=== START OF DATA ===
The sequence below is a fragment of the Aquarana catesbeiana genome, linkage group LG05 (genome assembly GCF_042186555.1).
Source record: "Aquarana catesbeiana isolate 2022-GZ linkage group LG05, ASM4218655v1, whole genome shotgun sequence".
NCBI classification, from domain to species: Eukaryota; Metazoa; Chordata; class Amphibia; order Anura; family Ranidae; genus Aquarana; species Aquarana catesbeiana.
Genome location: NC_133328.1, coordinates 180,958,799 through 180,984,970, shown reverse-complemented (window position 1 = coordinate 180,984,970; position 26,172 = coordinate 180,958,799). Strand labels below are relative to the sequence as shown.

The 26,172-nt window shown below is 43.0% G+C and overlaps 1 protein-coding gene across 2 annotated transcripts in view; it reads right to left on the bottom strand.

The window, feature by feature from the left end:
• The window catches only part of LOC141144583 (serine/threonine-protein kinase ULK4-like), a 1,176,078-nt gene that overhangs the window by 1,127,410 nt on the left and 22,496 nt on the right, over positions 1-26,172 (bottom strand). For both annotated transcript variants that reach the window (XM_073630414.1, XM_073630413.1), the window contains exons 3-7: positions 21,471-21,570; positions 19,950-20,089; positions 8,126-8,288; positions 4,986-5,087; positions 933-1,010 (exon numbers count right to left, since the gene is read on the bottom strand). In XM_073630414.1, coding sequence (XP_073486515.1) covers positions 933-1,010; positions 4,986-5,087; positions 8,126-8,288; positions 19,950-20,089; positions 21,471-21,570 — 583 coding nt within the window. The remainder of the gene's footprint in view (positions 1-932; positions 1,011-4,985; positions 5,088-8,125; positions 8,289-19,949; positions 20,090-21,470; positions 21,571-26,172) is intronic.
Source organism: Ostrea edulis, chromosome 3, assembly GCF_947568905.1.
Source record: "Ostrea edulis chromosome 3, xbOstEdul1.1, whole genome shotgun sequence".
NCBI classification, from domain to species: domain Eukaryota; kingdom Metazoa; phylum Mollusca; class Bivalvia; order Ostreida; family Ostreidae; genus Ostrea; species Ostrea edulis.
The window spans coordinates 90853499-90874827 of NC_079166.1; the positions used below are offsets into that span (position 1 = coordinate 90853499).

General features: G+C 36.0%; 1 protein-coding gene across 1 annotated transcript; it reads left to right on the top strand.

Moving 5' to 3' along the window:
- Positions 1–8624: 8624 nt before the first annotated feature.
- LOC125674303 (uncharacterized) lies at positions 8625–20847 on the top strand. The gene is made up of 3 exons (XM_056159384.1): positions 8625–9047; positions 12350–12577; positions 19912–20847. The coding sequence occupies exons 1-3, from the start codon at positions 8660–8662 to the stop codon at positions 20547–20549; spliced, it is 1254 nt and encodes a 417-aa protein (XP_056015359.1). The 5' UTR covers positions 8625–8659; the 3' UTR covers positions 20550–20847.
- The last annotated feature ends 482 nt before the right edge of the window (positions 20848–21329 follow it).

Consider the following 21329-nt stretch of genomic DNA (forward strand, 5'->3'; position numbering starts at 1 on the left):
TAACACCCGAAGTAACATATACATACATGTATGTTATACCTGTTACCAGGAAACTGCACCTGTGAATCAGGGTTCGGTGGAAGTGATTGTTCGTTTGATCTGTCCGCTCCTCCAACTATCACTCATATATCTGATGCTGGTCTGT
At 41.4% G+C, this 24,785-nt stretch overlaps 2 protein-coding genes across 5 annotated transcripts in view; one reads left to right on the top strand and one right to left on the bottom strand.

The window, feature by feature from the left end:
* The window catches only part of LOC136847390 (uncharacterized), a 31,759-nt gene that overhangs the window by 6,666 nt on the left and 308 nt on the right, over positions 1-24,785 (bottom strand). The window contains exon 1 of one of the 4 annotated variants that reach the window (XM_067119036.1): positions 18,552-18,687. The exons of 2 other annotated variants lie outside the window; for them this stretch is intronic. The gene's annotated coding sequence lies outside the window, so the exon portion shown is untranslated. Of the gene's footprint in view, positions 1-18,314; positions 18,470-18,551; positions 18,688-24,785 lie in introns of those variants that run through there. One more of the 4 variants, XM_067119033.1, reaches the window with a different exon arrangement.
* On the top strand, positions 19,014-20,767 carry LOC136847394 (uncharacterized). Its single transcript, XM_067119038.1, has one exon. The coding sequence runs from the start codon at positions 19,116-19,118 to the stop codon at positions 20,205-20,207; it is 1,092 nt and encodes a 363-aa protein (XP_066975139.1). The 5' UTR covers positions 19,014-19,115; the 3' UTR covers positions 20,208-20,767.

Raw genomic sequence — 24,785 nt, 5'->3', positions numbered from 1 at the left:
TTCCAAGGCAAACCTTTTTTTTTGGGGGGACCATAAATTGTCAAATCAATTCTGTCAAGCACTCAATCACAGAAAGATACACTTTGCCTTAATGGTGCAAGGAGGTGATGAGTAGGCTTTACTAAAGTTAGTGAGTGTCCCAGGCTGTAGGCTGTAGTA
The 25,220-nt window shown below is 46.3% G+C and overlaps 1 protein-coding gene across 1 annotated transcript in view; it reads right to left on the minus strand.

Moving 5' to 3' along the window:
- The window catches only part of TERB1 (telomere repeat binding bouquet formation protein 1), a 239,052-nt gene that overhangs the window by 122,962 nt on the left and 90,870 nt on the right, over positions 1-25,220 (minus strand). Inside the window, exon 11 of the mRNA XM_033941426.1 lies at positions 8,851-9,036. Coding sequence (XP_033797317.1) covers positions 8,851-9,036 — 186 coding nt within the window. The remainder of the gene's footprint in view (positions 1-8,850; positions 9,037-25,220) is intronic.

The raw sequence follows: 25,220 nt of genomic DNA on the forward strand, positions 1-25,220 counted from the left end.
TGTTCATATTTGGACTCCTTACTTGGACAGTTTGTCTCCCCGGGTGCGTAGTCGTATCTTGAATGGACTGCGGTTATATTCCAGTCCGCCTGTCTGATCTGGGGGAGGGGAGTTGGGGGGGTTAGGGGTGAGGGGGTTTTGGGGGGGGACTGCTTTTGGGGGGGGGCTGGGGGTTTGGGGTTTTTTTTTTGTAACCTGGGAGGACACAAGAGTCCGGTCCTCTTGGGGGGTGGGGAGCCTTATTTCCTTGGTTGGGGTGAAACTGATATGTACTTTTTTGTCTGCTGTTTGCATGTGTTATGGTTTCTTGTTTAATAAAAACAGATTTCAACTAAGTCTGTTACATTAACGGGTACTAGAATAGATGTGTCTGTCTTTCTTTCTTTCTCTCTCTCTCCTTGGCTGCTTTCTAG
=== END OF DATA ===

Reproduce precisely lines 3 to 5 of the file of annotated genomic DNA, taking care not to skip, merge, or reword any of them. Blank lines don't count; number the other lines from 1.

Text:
NCBI classification, from domain to species: Eukaryota; Metazoa; Chordata; class Amphibia; order Anura; family Ranidae; genus Aquarana; species Aquarana catesbeiana.
Genome location: NC_133328.1, coordinates 180,958,799 through 180,984,970, shown reverse-complemented (window position 1 = coordinate 180,984,970; position 26,172 = coordinate 180,958,799). Strand labels below are relative to the sequence as shown.

The 26,172-nt window shown below is 43.0% G+C and overlaps 1 protein-coding gene across 2 annotated transcripts in view; it reads right to left on the bottom strand.